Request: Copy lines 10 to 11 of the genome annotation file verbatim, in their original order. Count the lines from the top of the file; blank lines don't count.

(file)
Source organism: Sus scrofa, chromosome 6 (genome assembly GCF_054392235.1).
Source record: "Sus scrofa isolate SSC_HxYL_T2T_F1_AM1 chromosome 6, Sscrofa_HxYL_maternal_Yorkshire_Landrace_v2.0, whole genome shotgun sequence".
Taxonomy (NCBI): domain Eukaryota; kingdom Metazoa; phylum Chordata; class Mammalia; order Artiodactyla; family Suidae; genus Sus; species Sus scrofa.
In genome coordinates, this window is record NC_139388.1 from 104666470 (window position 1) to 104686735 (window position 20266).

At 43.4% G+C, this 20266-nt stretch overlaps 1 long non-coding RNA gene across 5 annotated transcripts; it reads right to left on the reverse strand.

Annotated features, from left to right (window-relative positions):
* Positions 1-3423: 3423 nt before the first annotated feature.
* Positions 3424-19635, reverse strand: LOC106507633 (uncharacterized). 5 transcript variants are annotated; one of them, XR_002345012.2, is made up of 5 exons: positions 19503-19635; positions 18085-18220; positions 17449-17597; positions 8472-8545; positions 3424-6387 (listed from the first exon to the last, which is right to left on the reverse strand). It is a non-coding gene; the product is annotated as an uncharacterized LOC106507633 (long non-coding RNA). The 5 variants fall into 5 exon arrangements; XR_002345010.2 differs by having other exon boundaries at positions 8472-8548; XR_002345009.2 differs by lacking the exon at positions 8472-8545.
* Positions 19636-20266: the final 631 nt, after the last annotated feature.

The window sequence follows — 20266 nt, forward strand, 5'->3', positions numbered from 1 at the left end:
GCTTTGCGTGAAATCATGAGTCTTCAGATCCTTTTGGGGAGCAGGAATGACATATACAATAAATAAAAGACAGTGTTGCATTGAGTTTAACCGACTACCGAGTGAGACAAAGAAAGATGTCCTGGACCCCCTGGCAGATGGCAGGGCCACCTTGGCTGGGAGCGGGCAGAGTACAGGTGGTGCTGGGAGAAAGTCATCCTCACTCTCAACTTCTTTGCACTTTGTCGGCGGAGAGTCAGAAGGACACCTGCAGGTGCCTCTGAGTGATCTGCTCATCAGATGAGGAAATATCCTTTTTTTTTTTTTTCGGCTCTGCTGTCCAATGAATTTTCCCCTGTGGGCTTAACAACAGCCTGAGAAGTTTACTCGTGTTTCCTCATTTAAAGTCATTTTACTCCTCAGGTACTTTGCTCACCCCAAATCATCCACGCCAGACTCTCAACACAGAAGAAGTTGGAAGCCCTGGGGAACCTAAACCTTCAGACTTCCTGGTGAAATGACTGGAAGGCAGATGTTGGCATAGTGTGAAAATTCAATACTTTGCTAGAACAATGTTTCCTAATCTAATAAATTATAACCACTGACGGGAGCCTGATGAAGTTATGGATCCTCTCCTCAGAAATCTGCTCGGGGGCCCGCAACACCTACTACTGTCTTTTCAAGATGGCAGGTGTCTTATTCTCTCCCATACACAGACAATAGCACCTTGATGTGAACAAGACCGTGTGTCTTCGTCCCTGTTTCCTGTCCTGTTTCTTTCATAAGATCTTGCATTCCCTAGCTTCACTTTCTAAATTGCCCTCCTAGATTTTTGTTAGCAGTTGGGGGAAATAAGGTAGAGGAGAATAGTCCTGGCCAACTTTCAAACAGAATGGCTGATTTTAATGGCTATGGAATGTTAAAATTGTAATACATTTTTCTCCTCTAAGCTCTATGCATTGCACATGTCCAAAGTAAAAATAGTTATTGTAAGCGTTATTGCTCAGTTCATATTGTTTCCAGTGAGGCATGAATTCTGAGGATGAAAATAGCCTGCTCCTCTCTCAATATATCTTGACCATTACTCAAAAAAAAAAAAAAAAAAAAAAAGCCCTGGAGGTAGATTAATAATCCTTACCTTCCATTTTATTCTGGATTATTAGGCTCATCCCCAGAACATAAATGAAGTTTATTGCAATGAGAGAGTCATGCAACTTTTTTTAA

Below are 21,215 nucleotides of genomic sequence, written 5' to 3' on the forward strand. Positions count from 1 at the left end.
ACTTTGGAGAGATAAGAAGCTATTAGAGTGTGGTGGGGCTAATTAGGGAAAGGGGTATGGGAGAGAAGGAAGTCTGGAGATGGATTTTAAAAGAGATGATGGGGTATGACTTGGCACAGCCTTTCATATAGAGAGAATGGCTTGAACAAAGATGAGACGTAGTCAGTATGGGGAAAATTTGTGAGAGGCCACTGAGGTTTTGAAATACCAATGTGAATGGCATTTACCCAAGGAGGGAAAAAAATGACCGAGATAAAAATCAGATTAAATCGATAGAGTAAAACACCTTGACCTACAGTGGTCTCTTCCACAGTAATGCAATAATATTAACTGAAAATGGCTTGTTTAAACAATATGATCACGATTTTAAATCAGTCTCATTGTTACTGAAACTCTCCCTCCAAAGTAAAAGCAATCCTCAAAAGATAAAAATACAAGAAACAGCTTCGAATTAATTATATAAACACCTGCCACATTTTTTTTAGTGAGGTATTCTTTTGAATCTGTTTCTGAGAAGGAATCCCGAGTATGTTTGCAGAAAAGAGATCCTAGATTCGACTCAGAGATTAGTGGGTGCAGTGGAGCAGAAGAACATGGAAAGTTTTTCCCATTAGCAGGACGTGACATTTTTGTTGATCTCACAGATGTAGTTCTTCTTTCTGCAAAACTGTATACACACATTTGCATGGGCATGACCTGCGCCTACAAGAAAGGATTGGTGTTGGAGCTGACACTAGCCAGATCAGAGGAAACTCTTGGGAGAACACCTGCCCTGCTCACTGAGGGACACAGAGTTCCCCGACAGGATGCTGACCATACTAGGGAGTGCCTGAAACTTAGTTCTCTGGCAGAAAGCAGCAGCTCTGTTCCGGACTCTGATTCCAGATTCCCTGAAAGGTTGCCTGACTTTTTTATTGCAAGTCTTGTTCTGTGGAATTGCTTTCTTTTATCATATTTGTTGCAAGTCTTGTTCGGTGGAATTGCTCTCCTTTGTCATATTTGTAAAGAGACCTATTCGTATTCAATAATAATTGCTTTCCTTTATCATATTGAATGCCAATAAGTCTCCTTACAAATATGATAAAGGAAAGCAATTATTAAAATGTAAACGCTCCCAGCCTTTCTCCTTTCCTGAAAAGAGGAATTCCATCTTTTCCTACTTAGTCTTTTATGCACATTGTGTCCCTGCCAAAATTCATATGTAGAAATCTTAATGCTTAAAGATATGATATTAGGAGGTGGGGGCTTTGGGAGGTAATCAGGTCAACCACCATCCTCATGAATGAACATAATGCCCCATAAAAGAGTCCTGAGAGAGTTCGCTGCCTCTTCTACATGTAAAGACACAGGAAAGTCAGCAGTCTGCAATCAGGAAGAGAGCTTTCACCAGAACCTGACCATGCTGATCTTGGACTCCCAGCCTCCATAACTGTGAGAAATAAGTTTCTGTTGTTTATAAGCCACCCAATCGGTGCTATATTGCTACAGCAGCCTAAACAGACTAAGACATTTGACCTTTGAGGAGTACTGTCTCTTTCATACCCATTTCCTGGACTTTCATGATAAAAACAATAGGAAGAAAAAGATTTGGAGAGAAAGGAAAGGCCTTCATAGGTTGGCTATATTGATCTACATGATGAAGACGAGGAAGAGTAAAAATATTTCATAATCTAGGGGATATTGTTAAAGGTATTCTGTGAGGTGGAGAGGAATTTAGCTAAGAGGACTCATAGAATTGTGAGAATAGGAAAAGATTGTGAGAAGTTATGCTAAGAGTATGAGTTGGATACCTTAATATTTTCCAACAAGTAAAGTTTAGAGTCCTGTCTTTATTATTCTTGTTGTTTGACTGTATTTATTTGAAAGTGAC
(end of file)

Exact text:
The window sequence follows — 20266 nt, forward strand, 5'->3', positions numbered from 1 at the left end:
GCTTTGCGTGAAATCATGAGTCTTCAGATCCTTTTGGGGAGCAGGAATGACATATACAATAAATAAAAGACAGTGTTGCATTGAGTTTAACCGACTACCGAGTGAGACAAAGAAAGATGTCCTGGACCCCCTGGCAGATGGCAGGGCCACCTTGGCTGGGAGCGGGCAGAGTACAGGTGGTGCTGGGAGAAAGTCATCCTCACTCTCAACTTCTTTGCACTTTGTCGGCGGAGAGTCAGAAGGACACCTGCAGGTGCCTCTGAGTGATCTGCTCATCAGATGAGGAAATATCCTTTTTTTTTTTTTTCGGCTCTGCTGTCCAATGAATTTTCCCCTGTGGGCTTAACAACAGCCTGAGAAGTTTACTCGTGTTTCCTCATTTAAAGTCATTTTACTCCTCAGGTACTTTGCTCACCCCAAATCATCCACGCCAGACTCTCAACACAGAAGAAGTTGGAAGCCCTGGGGAACCTAAACCTTCAGACTTCCTGGTGAAATGACTGGAAGGCAGATGTTGGCATAGTGTGAAAATTCAATACTTTGCTAGAACAATGTTTCCTAATCTAATAAATTATAACCACTGACGGGAGCCTGATGAAGTTATGGATCCTCTCCTCAGAAATCTGCTCGGGGGCCCGCAACACCTACTACTGTCTTTTCAAGATGGCAGGTGTCTTATTCTCTCCCATACACAGACAATAGCACCTTGATGTGAACAAGACCGTGTGTCTTCGTCCCTGTTTCCTGTCCTGTTTCTTTCATAAGATCTTGCATTCCCTAGCTTCACTTTCTAAATTGCCCTCCTAGATTTTTGTTAGCAGTTGGGGGAAATAAGGTAGAGGAGAATAGTCCTGGCCAACTTTCAAACAGAATGGCTGATTTTAATGGCTATGGAATGTTAAAATTGTAATACATTTTTCTCCTCTAAGCTCTATGCATTGCACATGTCCAAAGTAAAAATAGTTATTGTAAGCGTTATTGCTCAGTTCATATTGTTTCCAGTGAGGCATGAATTCTGAGGATGAAAATAGCCTGCTCCTCTCTCAATATATCTTGACCATTACTCAAAAAAAAAAAAAAAAAAAAAAAGCCCTGGAGGTAGATTAATAATCCTTACCTTCCATTTTATTCTGGATTATTAGGCTCATCCCCAGAACATAAATGAAGTTTATTGCAATGAGAGAGTCATGCAACTTTTTTTAA